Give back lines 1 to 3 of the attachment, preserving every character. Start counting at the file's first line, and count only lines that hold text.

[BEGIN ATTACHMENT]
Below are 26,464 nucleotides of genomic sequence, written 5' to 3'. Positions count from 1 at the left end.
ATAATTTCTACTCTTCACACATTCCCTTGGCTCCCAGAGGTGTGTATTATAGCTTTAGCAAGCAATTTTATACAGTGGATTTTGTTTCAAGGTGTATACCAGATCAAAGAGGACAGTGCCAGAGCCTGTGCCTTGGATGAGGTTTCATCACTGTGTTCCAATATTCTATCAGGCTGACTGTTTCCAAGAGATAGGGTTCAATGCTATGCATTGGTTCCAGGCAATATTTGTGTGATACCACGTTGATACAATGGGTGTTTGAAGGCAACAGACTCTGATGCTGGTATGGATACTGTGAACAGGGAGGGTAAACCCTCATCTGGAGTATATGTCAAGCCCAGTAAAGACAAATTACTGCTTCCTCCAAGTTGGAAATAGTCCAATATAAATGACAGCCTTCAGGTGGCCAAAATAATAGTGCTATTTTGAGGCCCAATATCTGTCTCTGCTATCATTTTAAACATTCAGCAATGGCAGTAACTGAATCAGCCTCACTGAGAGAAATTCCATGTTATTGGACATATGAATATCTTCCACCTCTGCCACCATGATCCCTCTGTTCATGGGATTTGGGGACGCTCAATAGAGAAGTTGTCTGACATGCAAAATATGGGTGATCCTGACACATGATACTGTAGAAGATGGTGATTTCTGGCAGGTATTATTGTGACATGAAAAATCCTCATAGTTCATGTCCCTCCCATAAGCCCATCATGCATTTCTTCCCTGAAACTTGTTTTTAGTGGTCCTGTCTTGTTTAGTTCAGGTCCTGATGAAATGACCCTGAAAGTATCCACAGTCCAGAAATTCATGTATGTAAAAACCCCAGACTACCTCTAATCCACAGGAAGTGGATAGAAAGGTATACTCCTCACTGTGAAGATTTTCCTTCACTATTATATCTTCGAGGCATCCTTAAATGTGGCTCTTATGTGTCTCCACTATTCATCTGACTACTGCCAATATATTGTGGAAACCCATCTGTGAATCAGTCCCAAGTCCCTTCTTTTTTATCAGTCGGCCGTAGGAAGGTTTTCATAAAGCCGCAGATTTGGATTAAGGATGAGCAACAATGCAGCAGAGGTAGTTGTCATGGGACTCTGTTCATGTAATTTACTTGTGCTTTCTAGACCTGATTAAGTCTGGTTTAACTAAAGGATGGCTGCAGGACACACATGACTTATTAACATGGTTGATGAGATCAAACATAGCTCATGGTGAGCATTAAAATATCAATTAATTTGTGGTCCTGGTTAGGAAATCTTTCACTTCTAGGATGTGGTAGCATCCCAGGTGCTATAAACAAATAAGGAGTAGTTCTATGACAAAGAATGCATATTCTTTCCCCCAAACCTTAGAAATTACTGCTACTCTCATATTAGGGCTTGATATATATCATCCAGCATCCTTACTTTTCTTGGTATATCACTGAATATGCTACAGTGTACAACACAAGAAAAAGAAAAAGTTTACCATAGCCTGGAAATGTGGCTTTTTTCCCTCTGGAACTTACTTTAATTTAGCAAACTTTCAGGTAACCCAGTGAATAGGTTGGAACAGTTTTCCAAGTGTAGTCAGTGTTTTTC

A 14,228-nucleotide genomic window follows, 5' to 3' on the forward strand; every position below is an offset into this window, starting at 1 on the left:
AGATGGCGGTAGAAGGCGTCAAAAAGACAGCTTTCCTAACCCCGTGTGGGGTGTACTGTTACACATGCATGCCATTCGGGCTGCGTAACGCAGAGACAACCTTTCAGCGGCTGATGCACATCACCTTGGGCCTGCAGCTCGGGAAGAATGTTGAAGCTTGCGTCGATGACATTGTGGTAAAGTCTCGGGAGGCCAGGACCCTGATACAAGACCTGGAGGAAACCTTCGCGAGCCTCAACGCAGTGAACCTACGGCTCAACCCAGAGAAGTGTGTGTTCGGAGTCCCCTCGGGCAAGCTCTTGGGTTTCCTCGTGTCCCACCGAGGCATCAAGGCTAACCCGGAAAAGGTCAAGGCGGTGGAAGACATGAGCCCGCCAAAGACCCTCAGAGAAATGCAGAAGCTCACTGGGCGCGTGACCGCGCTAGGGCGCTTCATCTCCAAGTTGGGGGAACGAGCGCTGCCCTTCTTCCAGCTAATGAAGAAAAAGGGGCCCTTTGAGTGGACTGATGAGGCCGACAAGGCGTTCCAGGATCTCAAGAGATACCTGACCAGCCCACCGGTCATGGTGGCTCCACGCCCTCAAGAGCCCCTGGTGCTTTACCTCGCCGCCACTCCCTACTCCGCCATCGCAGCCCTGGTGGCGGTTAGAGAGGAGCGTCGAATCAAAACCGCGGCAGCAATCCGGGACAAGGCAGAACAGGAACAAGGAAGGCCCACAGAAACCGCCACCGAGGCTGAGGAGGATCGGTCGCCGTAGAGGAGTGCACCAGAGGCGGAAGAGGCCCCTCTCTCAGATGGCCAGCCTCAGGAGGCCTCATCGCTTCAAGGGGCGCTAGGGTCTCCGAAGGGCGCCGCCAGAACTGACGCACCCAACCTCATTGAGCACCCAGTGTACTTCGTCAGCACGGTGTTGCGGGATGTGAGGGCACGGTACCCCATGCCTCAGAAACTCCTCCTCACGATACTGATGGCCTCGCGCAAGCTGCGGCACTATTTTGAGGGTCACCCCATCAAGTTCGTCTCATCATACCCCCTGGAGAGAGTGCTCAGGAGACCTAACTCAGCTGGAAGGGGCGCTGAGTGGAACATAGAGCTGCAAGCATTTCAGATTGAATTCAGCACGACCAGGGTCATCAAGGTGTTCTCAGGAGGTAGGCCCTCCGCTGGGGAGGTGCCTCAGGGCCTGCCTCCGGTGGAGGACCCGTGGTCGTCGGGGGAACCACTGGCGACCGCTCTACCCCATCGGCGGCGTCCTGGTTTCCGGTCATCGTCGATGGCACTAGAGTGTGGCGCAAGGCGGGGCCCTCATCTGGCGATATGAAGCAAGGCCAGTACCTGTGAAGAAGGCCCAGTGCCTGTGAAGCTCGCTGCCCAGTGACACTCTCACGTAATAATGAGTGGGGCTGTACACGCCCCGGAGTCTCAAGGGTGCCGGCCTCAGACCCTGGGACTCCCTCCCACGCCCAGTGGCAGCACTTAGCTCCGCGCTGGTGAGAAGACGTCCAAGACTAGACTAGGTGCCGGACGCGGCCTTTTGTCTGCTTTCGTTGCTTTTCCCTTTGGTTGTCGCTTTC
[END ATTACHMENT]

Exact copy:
Below are 26,464 nucleotides of genomic sequence, written 5' to 3'. Positions count from 1 at the left end.
ATAATTTCTACTCTTCACACATTCCCTTGGCTCCCAGAGGTGTGTATTATAGCTTTAGCAAGCAATTTTATACAGTGGATTTTGTTTCAAGGTGTATACCAGATCAAAGAGGACAGTGCCAGAGCCTGTGCCTTGGATGAGGTTTCATCACTGTGTTCCAATATTCTATCAGGCTGACTGTTTCCAAGAGATAGGGTTCAATGCTATGCATTGGTTCCAGGCAATATTTGTGTGATACCACGTTGATACAATGGGTGTTTGAAGGCAACAGACTCTGATGCTGGTATGGATACTGTGAACAGGGAGGGTAAACCCTCATCTGGAGTATATGTCAAGCCCAGTAAAGACAAATTACTGCTTCCTCCAAGTTGGAAATAGTCCAATATAAATGACAGCCTTCAGGTGGCCAAAATAATAGTGCTATTTTGAGGCCCAATATCTGTCTCTGCTATCATTTTAAACATTCAGCAATGGCAGTAACTGAATCAGCCTCACTGAGAGAAATTCCATGTTATTGGACATATGAATATCTTCCACCTCTGCCACCATGATCCCTCTGTTCATGGGATTTGGGGACGCTCAATAGAGAAGTTGTCTGACATGCAAAATATGGGTGATCCTGACACATGATACTGTAGAAGATGGTGATTTCTGGCAGGTATTATTGTGACATGAAAAATCCTCATAGTTCATGTCCCTCCCATAAGCCCATCATGCATTTCTTCCCTGAAACTTGTTTTTAGTGGTCCTGTCTTGTTTAGTTCAGGTCCTGATGAAATGACCCTGAAAGTATCCACAGTCCAGAAATTCATGTATGTAAAAACCCCAGACTACCTCTAATCCACAGGAAGTGGATAGAAAGGTATACTCCTCACTGTGAAGATTTTCCTTCACTATTATATCTTCGAGGCATCCTTAAATGTGGCTCTTATGTGTCTCCACTATTCATCTGACTACTGCCAATATATTGTGGAAACCCATCTGTGAATCAGTCCCAAGTCCCTTCTTTTTTATCAGTCGGCCGTAGGAAGGTTTTCATAAAGCCGCAGATTTGGATTAAGGATGAGCAACAATGCAGCAGAGGTAGTTGTCATGGGACTCTGTTCATGTAATTTACTTGTGCTTTCTAGACCTGATTAAGTCTGGTTTAACTAAAGGATGGCTGCAGGACACACATGACTTATTAACATGGTTGATGAGATCAAACATAGCTCATGGTGAGCATTAAAATATCAATTAATTTGTGGTCCTGGTTAGGAAATCTTTCACTTCTAGGATGTGGTAGCATCCCAGGTGCTATAAACAAATAAGGAGTAGTTCTATGACAAAGAATGCATATTCTTTCCCCCAAACCTTAGAAATTACTGCTACTCTCATATTAGGGCTTGATATATATCATCCAGCATCCTTACTTTTCTTGGTATATCACTGAATATGCTACAGTGTACAACACAAGAAAAAGAAAAAGTTTACCATAGCCTGGAAATGTGGCTTTTTTCCCTCTGGAACTTACTTTAATTTAGCAAACTTTCAGGTAACCCAGTGAATAGGTTGGAACAGTTTTCCAAGTGTAGTCAGTGTTTTTC

A 14,228-nucleotide genomic window follows, 5' to 3' on the forward strand; every position below is an offset into this window, starting at 1 on the left: